67 F.3d 297
UNITED STATES of America, Plaintiff-Appellee,
John Larry MILLER, a/k/a Larry, Defendant-Appellant.
United States Court of Appeals, Fourth Circuit.
Submitted Aug. 31, 1995.
Decided Sept. 21, 1995.
NOTICE: Fourth Circuit Local Rule 36(c) states that citation of unpublished dispositions is disfavored except for establishing res judicata, estoppel, or the law of the case and requires service of copies of cited unpublished dispositions of the Fourth Circuit.
James Y. Becker, Jim O. Stuckey, Nelson, Mullins, Riley & Scarborough, Columbia, South Carolina, for Appellant. J. Preston Strom, Jr., United States Attorney, Dean A. Eichelberger, Assistant United States Attorney, Columbia, South Carolina, for Appellee.
Before WIDENER, WILKINS and MOTZ, Circuit Judges.
In separate plea proceedings, John Larry Miller pled guilty to conspiracy to distribute crack cocaine, in violation of 21 U.S.C. Sec. 841(a) (1988), 21 U.S.C.A. Secs. 841(b)(1)(B), 846 (West Supp.1995), and knowingly using and carrying a firearm in relation to a drug trafficking crime, in violation of 18 U.S.C.A. Sec. 924(c) (West Supp.1995), and 18 U.S.C. Sec. 2 (1988). Miller challenges the plea to the firearms charge. He alleges that, although the district court informed him that the offense carried a mandatory term, other statements by the prosecutor and the court led him to believe that the district court had discretion to enter a lesser sentence. We reject his claim, and affirm.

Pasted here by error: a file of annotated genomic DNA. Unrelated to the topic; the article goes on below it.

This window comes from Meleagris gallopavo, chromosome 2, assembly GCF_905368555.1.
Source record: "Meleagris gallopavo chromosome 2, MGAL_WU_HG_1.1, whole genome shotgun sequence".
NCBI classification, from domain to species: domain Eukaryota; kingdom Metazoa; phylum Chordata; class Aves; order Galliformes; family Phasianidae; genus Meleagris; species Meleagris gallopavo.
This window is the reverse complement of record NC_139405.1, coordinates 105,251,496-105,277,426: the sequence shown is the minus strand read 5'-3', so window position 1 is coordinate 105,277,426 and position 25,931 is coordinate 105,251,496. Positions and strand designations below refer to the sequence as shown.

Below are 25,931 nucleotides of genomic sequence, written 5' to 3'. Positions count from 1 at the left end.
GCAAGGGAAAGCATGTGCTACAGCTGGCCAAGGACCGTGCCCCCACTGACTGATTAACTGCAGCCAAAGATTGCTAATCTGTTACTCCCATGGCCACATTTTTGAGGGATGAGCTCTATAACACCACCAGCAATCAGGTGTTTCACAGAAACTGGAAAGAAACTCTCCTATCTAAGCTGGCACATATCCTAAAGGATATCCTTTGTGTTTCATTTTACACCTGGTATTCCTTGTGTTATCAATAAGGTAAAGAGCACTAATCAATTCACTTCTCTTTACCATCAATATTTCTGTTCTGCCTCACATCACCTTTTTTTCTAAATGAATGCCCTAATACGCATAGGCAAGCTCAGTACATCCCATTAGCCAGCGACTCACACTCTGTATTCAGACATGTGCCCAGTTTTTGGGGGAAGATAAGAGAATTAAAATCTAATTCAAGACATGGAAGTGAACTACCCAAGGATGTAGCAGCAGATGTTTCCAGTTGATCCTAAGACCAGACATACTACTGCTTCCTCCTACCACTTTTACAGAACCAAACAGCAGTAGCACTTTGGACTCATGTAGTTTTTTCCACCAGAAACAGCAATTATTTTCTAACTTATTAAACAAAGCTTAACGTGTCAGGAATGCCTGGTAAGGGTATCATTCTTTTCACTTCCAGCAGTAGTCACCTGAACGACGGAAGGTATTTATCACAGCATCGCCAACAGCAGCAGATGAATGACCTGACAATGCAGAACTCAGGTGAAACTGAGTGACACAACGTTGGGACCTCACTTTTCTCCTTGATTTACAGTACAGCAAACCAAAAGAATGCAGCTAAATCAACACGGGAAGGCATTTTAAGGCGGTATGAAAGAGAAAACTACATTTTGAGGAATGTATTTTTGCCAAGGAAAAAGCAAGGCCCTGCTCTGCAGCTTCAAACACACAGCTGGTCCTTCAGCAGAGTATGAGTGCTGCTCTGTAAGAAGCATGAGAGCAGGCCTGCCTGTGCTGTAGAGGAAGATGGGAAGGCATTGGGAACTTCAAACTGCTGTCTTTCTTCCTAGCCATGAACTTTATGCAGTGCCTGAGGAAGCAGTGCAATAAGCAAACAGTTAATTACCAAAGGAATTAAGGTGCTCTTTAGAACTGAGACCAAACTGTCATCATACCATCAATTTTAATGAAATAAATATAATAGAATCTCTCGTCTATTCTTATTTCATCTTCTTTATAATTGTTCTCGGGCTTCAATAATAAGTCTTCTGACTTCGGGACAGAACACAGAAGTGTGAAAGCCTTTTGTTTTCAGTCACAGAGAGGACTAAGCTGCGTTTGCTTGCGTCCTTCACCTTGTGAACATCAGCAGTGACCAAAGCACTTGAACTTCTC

Pursuant to the requirements of Fed.R.Crim.P. 11(c)(1), the district court carefully explained to Miller the mandatory five-year term of Sec. 924(c), that this sentence must run consecutive to any other imposed, and that the sentencing guidelines do not apply. Miller stated several times during the colloquy that he understood the sentence was a mandatory five-year term, and that it would be consecutive to his other sentences. Subsequent references were made to the sentencing guidelines. However, the guidelines were applicable to sentencing on the remaining count.
Miller attempts to liken his case to United States v. Goins, 51 F.3d 400, 402 (4th Cir.1995), where we held that the district court's failure to inform the defendant of a mandatory minimum sentence during the Rule 11 proceeding was reversible error. In Goins, however, there was no oral mention during the Rule 11 proceeding by the judge, prosecutor, or defense attorney of the mandatory minimum, nor was it mentioned in the plea agreement or indictment. Here, the district court clearly explained the sentence and defense counsel affirmed that he had discussed with Miller the implications of the mandatory term "on more than one occasion." Miller stated that he understood the district court's explanation. We therefore conclude that there has been no violation of Rule 11.
Accordingly, we affirm Miller's conviction and sentence. We dispense with oral argument because the facts and legal contentions are adequately presented in the materials before the court and argument would not aid the decisional process.